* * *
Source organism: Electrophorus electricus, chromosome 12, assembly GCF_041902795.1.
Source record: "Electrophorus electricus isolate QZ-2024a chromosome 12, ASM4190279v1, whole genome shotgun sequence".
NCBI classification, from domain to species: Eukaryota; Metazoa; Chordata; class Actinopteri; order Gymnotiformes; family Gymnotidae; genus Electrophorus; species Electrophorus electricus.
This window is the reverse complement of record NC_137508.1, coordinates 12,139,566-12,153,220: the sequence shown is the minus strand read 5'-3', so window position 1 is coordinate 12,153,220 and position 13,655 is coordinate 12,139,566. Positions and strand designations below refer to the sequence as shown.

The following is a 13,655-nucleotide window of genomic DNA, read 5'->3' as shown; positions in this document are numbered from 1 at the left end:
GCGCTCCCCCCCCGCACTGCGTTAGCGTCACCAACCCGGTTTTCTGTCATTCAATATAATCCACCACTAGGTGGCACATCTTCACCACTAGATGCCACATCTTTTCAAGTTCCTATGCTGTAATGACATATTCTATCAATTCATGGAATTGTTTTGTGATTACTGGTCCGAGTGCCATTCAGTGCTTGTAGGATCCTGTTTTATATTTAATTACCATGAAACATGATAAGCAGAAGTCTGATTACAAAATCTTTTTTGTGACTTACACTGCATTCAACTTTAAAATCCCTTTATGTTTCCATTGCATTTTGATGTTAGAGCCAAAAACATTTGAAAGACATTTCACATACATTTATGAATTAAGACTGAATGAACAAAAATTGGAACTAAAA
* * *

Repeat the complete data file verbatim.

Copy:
Source organism: Electrophorus electricus, chromosome 12, assembly GCF_041902795.1.
Source record: "Electrophorus electricus isolate QZ-2024a chromosome 12, ASM4190279v1, whole genome shotgun sequence".
NCBI classification, from domain to species: Eukaryota; Metazoa; Chordata; class Actinopteri; order Gymnotiformes; family Gymnotidae; genus Electrophorus; species Electrophorus electricus.
This window is the reverse complement of record NC_137508.1, coordinates 12,139,566-12,153,220: the sequence shown is the minus strand read 5'-3', so window position 1 is coordinate 12,153,220 and position 13,655 is coordinate 12,139,566. Positions and strand designations below refer to the sequence as shown.

The following is a 13,655-nucleotide window of genomic DNA, read 5'->3' as shown; positions in this document are numbered from 1 at the left end:
GCGCTCCCCCCCCGCACTGCGTTAGCGTCACCAACCCGGTTTTCTGTCATTCAATATAATCCACCACTAGGTGGCACATCTTCACCACTAGATGCCACATCTTTTCAAGTTCCTATGCTGTAATGACATATTCTATCAATTCATGGAATTGTTTTGTGATTACTGGTCCGAGTGCCATTCAGTGCTTGTAGGATCCTGTTTTATATTTAATTACCATGAAACATGATAAGCAGAAGTCTGATTACAAAATCTTTTTTGTGACTTACACTGCATTCAACTTTAAAATCCCTTTATGTTTCCATTGCATTTTGATGTTAGAGCCAAAAACATTTGAAAGACATTTCACATACATTTATGAATTAAGACTGAATGAACAAAAATTGGAACTAAAA